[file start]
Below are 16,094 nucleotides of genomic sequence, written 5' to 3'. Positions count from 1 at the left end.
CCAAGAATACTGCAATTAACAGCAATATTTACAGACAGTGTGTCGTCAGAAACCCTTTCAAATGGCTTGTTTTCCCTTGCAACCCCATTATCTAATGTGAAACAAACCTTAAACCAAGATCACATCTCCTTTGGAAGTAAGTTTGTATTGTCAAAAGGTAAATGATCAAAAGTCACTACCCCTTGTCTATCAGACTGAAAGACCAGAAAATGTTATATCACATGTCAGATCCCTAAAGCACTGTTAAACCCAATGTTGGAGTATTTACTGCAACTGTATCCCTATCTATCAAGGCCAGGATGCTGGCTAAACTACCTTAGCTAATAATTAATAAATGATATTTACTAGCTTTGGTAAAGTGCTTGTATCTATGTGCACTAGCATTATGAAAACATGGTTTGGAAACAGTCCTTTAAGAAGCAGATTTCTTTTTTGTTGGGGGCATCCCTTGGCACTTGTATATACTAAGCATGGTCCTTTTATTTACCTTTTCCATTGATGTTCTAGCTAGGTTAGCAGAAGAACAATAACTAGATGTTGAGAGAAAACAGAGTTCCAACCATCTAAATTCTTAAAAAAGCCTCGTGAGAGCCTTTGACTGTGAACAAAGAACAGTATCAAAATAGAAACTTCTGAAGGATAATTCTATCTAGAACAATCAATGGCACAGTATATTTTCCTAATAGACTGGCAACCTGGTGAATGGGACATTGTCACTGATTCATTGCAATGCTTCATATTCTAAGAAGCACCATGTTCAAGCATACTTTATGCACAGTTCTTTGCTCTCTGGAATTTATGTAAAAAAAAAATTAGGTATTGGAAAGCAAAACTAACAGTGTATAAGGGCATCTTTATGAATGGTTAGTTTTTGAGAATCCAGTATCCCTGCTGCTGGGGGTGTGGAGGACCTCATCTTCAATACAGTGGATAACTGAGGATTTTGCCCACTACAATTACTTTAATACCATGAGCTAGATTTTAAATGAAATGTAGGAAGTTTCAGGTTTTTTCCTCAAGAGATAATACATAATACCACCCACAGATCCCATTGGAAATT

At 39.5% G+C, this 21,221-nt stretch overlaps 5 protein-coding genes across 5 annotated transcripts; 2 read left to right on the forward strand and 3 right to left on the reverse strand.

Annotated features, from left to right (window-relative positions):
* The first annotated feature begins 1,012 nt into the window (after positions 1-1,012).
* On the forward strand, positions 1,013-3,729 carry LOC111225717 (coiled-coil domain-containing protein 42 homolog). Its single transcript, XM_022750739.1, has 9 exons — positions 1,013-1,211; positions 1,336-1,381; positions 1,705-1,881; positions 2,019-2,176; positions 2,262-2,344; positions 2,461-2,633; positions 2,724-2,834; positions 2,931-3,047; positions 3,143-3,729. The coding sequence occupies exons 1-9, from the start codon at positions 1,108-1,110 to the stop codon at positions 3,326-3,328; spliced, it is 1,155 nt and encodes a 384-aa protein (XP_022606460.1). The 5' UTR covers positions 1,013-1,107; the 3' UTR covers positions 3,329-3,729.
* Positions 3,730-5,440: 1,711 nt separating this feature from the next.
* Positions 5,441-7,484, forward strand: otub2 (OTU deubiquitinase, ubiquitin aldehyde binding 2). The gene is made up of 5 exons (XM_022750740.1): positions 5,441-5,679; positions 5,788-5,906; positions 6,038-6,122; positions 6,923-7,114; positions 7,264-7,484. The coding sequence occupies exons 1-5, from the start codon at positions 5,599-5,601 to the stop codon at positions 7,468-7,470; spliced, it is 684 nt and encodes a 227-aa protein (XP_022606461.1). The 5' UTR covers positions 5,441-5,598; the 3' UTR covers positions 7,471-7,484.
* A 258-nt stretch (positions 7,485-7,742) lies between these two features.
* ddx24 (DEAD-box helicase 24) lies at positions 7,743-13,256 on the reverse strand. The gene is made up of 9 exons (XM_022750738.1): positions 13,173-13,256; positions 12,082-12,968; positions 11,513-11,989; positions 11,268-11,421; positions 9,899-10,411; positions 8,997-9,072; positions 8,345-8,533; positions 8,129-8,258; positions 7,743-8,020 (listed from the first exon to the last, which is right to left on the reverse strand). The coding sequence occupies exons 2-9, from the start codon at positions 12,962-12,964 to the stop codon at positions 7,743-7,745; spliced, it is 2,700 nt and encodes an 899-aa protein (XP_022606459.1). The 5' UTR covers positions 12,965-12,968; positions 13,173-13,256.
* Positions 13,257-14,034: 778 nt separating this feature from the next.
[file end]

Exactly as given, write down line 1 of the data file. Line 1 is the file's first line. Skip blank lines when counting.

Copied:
Below are 16,094 nucleotides of genomic sequence, written 5' to 3'. Positions count from 1 at the left end.